In March, a sequel to Louisa May Alcott’s Little Women (1868), Geraldine Brooks provides life to the largely absent and unknown John March, the father of the four March girls. Alcott’s novel says little about Mr. March, who, as her novel begins, is away in his capacity as a Union army chaplain during the American Civil War. After his return home, he has a tendency to hide from his family in his library, making him an absent father, a typical figure in nineteenth century novels.
If Alcott based the four March sisters on herself and her three sisters, Brooks perused Mr. March’s journals for her own depiction. The fictional figure Mr. March rehabilitates the historical figure A. Bronson Alcott, Louisa May Alcott’s own father, with whom she had a complex relationship. Mr. Alcott is often remembered as an ineffectual parent whose inability to financially provide for his family prompted his second daughter to attempt publishing to support the family. He now has become a footnote in most history textbooks, which ignore his significant contributions to pedagogy and his defense of causes such as abolitionism or vegetarianism. His philosophy has been overshadowed by his better-known neighbors and close family friends, Henry David Thoreau and Ralph Waldo Emerson, who appear as friends of Mr. March in March. Mr. Alcott’s advanced views on teaching were misunderstood in his time, and he was accused of corrupting children’s innate...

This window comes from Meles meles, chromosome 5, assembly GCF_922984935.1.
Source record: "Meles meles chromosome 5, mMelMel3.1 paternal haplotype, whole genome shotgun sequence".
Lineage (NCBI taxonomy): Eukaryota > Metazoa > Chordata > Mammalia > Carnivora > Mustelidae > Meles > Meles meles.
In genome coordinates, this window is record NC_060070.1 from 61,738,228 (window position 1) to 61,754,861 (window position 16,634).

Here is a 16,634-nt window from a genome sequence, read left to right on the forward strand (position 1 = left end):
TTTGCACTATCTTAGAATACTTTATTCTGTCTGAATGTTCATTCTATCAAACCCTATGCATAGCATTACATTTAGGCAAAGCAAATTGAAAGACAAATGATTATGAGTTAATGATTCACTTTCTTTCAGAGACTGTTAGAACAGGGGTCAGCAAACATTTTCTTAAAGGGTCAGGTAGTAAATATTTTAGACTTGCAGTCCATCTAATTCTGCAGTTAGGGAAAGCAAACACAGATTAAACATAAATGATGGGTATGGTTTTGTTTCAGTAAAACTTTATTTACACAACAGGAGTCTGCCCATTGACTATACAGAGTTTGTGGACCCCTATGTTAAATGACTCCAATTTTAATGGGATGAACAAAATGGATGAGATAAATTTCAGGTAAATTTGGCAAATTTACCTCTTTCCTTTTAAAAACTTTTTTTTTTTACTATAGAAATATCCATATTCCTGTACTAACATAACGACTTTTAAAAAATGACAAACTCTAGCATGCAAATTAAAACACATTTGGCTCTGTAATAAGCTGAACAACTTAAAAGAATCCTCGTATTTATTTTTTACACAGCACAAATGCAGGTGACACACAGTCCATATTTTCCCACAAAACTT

(The entire section is 592 words.)